fbpx Skip to main content
Hospital/Staff StoriesNews

Royal North Shore Hospital: Providing Exceptional Emergency Care

By July 1, 2024July 19th, 2024No Comments
Man standing under an emergency sign

Royal North Shore Hospital (RNSH) has one of the busiest emergency departments (ED) in Sydney providing emergency care to approximately one million residents within the Northern Sydney Local Health District (NSLHD) and beyond. The director of the ED, Dr Tom Harwood works with his team to provide emergency diagnoses and ensure patients are matched to hospital resources in a timely manner.  

More than 85,000 patients come through the doors of the emergency department at Royal North Shore Hospital every year. 

An ED provides 24-hour emergency care to patients who need immediate medical attention for severe injuries or illness. On presentation to the ED, patients are triaged or assessed by Dr Harwood’s team to determine the urgency of their need for treatment; stabilised and treated according to their injury or illness. 


Providing emergency care to patients outside of the district 

RNSH ED is classified as a Level 6, which is the most capable ED within the NSLHD, delivering complex care to patients. It is a state retrieval centre for major burns, spinal injuries and trauma and as a result, patients often come from out of the district.  

“We meet people who might be having the worst day of their life,” said Dr Harwood, “and we are here to help them.” 

The ED team is used to the fast-paced nature of the unit and the highly trained staff work in a dynamic environment, treating a variety of injuries or for those who have a chronic illness, helping and supporting them through their journey and providing immediate care.  


One of the busiest emergency departments in Sydney 

No two days are the same in the ED. At the time that we met with Dr Harwood, he shared an overview of some patients being treated in the department;

Three men talking around a desk

Dr Tom Harwood, Director, Emergency Department, Royal North Shore Hospital with staff in the emergency department

A 54-year-old woman was airlifted in after a horse fell on her, which resulted in a broken pelvis, ribs and punctured lung. The ED team administered pain relief, inserted a tube to help reinflate the lung and gave her a blood transfusion. She had a CT scan and as her blood pressure was low, she received another blood transfusion. She will be operated on to fix her fractures and while she is estimated to be in hospital for some weeks, Dr Harwood says she will make a full recovery.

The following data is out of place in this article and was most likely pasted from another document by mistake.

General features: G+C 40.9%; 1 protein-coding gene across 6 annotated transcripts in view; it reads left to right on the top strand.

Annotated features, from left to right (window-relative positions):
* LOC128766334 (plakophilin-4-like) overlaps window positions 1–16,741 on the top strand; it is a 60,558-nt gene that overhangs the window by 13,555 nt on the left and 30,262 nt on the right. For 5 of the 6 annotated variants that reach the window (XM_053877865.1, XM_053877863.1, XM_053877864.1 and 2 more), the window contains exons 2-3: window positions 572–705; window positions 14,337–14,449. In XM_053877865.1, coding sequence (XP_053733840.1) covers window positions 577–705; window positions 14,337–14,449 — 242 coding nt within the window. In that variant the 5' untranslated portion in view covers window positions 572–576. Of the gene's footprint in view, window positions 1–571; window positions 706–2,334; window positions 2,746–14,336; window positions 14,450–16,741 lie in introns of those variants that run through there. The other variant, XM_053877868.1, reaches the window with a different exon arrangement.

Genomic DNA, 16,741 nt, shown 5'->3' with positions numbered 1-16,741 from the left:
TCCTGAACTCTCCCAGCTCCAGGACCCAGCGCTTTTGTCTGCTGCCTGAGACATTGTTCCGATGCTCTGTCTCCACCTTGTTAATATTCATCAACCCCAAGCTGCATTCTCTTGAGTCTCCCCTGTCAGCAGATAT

An eight-week-old boy came into the ED after catching a virus and has developed bronchiolitis. The team gave him oxygen to help his laboured breathing and inserted a nasogastric tube for feeding. He will spend at least two nights in the RNSH paediatric ward under observation before going home to his family.

A 13-year-old boy rolled his ankle playing basketball and was brought into the ED. He went to fast track which provides timely care for ED patients who present with less serious illnesses and injuries. An x-ray revealed he had suffered a sprain so he will be sent home with a compression bandage and instructions to rest his injured ankle.  

A 64-year-old gentleman had a stroke and was rushed to RNSH by ambulance within an hour of losing power in his right side. He had urgent scans and was given a clot busting drug by the neurologists that has treated the problem. His power is returning, and he’ll be observed a little longer in the ED before going to the stroke unit to continue his recovery. 

A 94-year-old gentleman fell in his living room. He’s had a CT of his head and cut on his face sutured up. He’s on his way to the ED Short Stay Unit where he’ll spend the night before being checked by the Aged Care Team in the ED in the morning and will be able to go home with some extra support. 

The ambulance helicopter has radioed in to say they are 15 minutes out with a 19-year-old factory worker who’s been badly burnt in a gas explosion. A team of emergency and trauma doctors and nurses are joined by anaesthetists and burns surgeons to prepare to resuscitate and stabilise the man before he begins days of operations to graft skin onto the affected areas. These first few hours are vital to save his life and maximise his chances of a good recovery. 

“Every patient is treated with the same high level of care, no matter what station they are in life or where they’re from,” said Dr Tom Harwood. 

The hospitals and healthcare staff are there for you throughout your life, even in those unexpected moments. If you would like to support the emergency department at RNSH, please make a donation here. 

Leave a Reply